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Electrodes Stuck in the Brain Show How Thought Becomes Speech

80beatsBy Eliza StricklandOctober 19, 2009 7:12 PM


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A curious experiment has given scientists an unprecedented look into the human brain as it goes about a vital and everyday task: processing and speaking words. The study, published in Science, found that the brain carries out three steps of the task in about half a second, and that all the activity happens sequentially in the same small brain region, known as Broca's area. The researchers took advantage of a rare procedure

in which epilepsy patients allow doctors to implant dozens of electrodes directly into their brains. While they are awake, the patients answer questions so that doctors can determine which parts of the brain are necessary to maintain language and which parts can be safely removed to treat epileptic seizures [Los Angeles Times].

Three such patients agreed to take part in the language experiment, were given long lists of verbs, and were asked to change some of them to the past or present tense before saying them out loud. The electrodes picked up regular pulses of activity in the brain region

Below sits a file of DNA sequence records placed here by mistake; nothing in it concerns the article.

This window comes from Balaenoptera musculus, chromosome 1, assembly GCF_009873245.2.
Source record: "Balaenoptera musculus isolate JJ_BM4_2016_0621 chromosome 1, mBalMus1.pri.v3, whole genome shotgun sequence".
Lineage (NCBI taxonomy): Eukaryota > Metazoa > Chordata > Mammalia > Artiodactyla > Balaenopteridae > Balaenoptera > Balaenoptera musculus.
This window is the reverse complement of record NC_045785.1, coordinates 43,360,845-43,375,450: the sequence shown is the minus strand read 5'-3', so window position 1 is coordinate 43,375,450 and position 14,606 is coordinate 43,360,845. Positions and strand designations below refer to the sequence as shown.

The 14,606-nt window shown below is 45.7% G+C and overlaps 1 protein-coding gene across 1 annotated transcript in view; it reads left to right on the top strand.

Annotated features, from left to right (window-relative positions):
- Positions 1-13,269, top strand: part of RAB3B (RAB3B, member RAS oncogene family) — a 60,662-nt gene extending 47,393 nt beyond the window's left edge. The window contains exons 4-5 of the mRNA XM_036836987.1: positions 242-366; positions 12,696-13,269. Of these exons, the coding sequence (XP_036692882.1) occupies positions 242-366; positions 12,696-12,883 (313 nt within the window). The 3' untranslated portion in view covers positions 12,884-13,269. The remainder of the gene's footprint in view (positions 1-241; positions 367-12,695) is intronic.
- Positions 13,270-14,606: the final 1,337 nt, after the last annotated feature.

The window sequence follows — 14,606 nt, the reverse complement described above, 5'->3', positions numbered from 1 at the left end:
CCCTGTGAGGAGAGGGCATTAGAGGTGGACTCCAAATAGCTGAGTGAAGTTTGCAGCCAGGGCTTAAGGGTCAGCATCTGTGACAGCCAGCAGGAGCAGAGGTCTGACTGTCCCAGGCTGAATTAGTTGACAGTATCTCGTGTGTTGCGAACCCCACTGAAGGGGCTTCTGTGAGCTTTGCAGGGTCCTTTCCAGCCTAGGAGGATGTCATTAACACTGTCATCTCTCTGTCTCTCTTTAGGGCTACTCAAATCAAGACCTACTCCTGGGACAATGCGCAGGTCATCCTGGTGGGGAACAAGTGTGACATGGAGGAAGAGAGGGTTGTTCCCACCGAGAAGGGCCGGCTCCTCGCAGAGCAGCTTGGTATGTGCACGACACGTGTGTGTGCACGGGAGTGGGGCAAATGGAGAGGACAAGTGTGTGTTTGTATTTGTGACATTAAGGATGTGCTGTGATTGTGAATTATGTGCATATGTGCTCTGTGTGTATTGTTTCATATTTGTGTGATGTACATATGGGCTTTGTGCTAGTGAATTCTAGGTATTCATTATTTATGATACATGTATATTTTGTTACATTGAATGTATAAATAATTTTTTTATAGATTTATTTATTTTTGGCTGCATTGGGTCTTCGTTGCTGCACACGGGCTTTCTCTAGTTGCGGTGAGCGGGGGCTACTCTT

called Broca's area, which lies beneath the left temple. The area of the brain is named after a 19th century physician named Pierre Paul Broca, who became famous for his study of two patients who couldn't speak [NPR News].

While neuroscientists have long believed Broca's area plays an important role in speech, they've previously had little luck in determining exactly what goes on inside the brain region, since standard brain scans like fMRIs don't have enough resolution.

Electrical activity spiked 200 milliseconds, 320 milliseconds and 450 milliseconds after being presented with a new word. The researchers concluded that those peaks corresponded to the times when the brain decided on the appropriate word to use, picked the proper grammatical form, and figured out how to pronounce it [Los Angeles Times].

The findings negate a previous theory that Broca's area is involved only in speaking, and another region, Wernicke’s area, handles reading and hearing. Related Content: 80beats: Mice With a Human Language Gene Have Altered Squeaks and Brain Structure 80beats: TV Can Slow Language Development, Even in the Background DISCOVER: Why Has Steven Pinker Studied Verbs for 20 Years?Image: Ned Sahin

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